Small Beer

Lost Places: And Other Stories by Sarah Pinsker (Mar. 21, $18 trade paper, ISBN 978-1-61873-199-9). The second genre-bending collection from Hugo and Nebula award winner Pinsker explores music, memory, and magic.


And Put Away Childish Things by Adrian Tchaikovsky (Mar. 28, $29.99, ISBN 978-1-78618-879-3). Television presenter Harry Bodie is sucked into the shockingly dark world of his grandmother’s bestselling children’s books in this portal fantasy from the Arthur C. Clarke Award winner.


The Legend of Charlie Fish by Josh Rountree (July 25, $16.95 trade paper, ISBN 978-1-61696-394-1). Rountree’s weird western debut follows Floyd Betts as he works to protect the two mystical orphans and one monstrous fish man that he’s reluctantly taken under his wing.

Thomas & Mercer

Mothered by Zoje Stage (Mar. 1, $28.99, ISBN 978-1-66250-624-6). The relationship between a mother and her adult daughter dissolves as they’re forced to quarantine together during a pandemic in Stage’s latest horror novel.


Unquiet by E. Saxey (July 18, $16.95 trade paper, ISBN 978-1-80336-446-9). A man returns from the dead in 1893 London, setting his sister-in-law on a quest to uncover the truth of what happened to him.


Fractal Noise by Christopher Paolini (May 16, $28.99, ISBN 978-1-250-86248-8) takes readers to Talos VII, where a team of misfit researchers set out to understand who—or what—created a mysterious chasm in the planet’s surface. 400,000-copy announced first printing.

He Who Drowned the World by Shelley Parker-Chan (June 20, $28.99, ISBN 978-1-250-62182-5) concludes the story of Zhu Yuanzhang—which began with She Who Became the Sun—as she vies to become emperor of China. 200,000-copy announced first printing.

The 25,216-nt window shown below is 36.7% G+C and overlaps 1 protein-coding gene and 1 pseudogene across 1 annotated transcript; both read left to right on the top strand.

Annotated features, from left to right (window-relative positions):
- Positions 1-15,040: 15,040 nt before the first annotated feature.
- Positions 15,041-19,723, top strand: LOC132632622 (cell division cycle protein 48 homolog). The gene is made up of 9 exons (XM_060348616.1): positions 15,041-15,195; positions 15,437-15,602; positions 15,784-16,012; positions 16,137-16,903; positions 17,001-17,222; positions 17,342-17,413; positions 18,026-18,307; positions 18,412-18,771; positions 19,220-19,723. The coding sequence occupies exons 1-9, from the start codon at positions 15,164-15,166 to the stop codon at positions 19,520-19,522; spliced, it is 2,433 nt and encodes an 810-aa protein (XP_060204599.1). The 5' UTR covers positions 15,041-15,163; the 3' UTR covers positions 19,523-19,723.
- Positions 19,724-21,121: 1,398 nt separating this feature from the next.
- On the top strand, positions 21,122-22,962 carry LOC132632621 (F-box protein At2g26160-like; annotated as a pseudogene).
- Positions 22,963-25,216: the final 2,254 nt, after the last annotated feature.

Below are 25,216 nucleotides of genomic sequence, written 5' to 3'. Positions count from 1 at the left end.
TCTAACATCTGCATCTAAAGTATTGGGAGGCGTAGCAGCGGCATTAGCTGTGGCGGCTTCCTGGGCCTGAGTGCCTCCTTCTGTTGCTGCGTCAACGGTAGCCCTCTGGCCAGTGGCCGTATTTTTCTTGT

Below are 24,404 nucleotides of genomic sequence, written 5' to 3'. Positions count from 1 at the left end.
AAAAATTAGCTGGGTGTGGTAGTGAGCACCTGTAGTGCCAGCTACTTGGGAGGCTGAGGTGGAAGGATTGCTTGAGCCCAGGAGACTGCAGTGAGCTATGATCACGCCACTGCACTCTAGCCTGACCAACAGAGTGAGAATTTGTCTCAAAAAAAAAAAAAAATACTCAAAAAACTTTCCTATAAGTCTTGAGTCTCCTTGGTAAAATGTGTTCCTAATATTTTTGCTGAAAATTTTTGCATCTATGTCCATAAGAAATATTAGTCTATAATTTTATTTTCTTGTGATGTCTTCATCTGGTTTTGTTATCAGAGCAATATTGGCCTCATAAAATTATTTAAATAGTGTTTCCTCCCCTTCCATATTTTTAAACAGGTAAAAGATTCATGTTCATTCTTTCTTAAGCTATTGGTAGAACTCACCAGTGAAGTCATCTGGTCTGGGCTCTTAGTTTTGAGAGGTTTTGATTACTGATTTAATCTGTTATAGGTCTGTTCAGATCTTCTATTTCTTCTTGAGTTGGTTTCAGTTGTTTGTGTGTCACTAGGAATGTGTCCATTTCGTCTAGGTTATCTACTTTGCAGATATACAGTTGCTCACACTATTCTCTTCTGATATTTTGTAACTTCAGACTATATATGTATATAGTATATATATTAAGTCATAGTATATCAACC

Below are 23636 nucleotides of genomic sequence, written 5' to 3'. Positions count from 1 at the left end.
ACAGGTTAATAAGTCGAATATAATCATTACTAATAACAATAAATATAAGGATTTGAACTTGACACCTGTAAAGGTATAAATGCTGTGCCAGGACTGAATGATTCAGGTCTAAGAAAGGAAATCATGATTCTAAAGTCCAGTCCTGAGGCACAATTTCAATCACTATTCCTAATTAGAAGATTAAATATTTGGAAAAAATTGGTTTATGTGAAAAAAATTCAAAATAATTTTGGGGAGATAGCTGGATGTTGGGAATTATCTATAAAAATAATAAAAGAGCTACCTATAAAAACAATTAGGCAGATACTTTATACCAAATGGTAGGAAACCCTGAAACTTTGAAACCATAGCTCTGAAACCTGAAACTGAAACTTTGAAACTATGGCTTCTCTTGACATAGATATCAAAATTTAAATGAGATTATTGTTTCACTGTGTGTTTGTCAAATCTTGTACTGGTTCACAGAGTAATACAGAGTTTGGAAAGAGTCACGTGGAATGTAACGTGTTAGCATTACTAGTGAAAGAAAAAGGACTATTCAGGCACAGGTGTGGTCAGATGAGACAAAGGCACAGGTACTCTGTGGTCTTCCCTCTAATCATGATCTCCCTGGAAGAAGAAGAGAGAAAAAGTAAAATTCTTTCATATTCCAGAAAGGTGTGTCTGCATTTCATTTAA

The Archive Undying by Emma Mieko Candon (June 27, $28.99, ISBN 978-1-250-82154-6). The prodigal chosen child of a mad robot god is forced back into the fold in Candon’s first Downworld Sequence novel. 125,000-copy announced first printing.

The Saint of Bright Doors by Vajra Chandrasekera (July 11, $27.99, ISBN 978-1-250-84738-6). In a city full of unopenable mystical doors, a man raised to be a weapon against his sainted father rejects his calling to walk a different path. 100,000-copy announced first printing.


Lost & Found by Elizabeth Garner, illus. by Phoebe Connolly (Mar. 7, $26.95, ISBN 978-1-80018-123-6), retells 15 lesser-known folk and fairy tales.

Univ. of Massachusetts

The Songs of Betty Baach by Glenn Taylor (Mar. 31, $20.95 trade paper, ISBN 978-1-62534-730-5). Presented as the memoir of the eponymous immortal heroine, Taylor’s latest travels from colonial West Virginia to a near-future America facing both climate collapse and political upheaval.


Opening Wonders by Rajnar Vajra (May 2, $21.99 trade paper, ISBN 978-1-68057-465-4) takes readers to the Crossroads World, a place where myriad alternate universes overlap, alongside Prof. David Goldberg, who’s been tasked by Earth’s governments with observing the Crossroads’ rulers, an extremely advanced species called the Common.